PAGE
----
The following are screencaps from The Town (Ultimate Collector's Edition) on Blu-ray. The Town (Ultimate Collector's Edition) is featured in a 2.40:1 aspect ratio (1920 x 800 pixels), with an MPEG-4 AVC Transfer. The 35mm film looks gorgeous. The overall colors are matched to the tones of the scenes, and this is one of the few reference movies for how filming should be done. A lot of times, I see a High-Def picture that is just too bright, shows way too much sharpness, and comes off as unreal. This is certainly not the case with The Town. Although, I need to mention, the screencaps below are from Disc Two, which has the Extended Cut with Alternate Ending on one disc, exclusively, with only a 30mins documentary. The entire BD-50 disc is dedicated to presenting The Town at its best.
|The Town: Ultimate Collector's Edition|
Features: 3-Disc edition, Theatrical Cut & Extended Cut on one Blu-ray disc, Extended Cut with Alternate Ending on one Blu-ray disc, English DTS-HD Master Audio 5.1, film prop replicas, and more.
Codec / Resolution: MPEG-4 AVC / 1080p
Distributor: Warner Brothers
This Release: February, 2012
MPAA Rating: R
Aspect Ratio: 2.40:1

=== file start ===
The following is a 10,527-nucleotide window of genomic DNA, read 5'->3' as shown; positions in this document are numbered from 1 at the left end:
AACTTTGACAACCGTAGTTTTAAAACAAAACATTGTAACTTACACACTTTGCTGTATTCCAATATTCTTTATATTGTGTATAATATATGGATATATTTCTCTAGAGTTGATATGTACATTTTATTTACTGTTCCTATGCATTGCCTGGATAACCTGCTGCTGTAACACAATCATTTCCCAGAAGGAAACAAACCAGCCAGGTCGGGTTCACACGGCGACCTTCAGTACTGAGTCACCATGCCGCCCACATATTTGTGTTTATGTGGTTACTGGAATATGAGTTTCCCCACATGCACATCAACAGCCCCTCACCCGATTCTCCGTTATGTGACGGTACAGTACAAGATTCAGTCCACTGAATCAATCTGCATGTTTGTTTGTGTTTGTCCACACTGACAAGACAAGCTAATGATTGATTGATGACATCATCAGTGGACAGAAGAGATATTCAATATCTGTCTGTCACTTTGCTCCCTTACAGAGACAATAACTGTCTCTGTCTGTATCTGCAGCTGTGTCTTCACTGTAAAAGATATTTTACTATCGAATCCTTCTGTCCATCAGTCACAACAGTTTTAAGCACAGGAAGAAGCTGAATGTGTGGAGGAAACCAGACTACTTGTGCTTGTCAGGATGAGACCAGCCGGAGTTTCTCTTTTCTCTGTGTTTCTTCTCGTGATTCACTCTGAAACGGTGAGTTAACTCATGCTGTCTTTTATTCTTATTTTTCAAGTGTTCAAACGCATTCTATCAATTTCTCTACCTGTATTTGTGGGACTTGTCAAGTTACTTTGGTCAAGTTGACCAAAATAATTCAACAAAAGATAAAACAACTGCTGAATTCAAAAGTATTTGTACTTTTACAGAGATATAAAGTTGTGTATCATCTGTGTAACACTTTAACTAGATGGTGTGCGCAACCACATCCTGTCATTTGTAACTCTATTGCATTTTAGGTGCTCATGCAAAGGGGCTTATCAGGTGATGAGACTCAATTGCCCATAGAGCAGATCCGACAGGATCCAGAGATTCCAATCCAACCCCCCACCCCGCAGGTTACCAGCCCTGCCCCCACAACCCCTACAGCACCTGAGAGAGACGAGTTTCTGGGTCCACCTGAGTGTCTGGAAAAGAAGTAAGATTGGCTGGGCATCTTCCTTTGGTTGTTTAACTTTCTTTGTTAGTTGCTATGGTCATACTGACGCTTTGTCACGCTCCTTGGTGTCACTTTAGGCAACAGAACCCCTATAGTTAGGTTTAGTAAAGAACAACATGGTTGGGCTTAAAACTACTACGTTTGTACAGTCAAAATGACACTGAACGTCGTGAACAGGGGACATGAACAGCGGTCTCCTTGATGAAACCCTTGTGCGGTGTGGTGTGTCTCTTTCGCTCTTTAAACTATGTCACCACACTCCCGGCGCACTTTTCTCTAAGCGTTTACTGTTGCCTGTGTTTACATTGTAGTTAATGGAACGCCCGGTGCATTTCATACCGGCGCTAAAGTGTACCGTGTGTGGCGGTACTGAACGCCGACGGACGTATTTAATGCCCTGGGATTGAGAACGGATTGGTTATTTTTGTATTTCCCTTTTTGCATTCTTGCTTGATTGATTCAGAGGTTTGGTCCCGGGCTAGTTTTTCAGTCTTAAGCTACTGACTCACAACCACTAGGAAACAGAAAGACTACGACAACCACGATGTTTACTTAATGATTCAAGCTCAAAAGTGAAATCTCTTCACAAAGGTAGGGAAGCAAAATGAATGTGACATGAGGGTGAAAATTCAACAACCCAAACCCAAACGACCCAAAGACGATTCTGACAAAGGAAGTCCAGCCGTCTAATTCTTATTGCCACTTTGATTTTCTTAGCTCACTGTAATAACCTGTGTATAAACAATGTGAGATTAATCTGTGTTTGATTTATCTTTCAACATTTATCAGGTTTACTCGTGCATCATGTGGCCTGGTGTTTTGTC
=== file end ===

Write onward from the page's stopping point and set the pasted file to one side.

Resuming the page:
Running Time: 125mins / 153 mins
Current Price: Check Price / Purchase
Too Bad It's Not A Digibook...
It's unfortunate most editions are paradoxical. And Warner Brothers is no exception to the rule. The Ultimate Collector's Edition of The Town, has a quality scrapbook, but then the packaging for the 3-discs is rather skimpy:
This could have easily been a Digibook and would have matched the scrapbook perfectly. I don't have enough fingers to count the number of Digibooks Warner Brothers has released. I have a few myself, and if The Town would have been packaged in a Digibook, this would have indeed been the Ultimate Collector's Edition.
Let's take a look at the first screencap from The Town (Ultimate Collector's Edition) below. The skintones are basically perfect. Warm but sharp. Rebecca Hall looks great.
The black colors have some very rich depth, as you can see below in the next three screencaps. The attire comes across as what it should look like, and what it does look like. While the blacks come out with full depth, lighter colors still retain their strengths and aren't compromised.
As an example below, we have a lot of black tones, but Ben Affleck and Jeremy Renner's characters have true skintones.
And finally below, we see Rebecca Hall's character opening the safe. Notice the depth of the black colors but her hand is still pronounced, and light is still retained enough to see the numbers on the dial of the safe.
I personally couldn't find anything wrong this time around, as The Town has been cut like Ben Affleck wanted, and put on a disc of its own to show the careful attention that was taken into filming it. I wouldn't normally recommend paying over $30 for a movie, but in this case, it's justified. This is one of those movies where it will be watched again and again. I've already watched it three times in the last 3 months.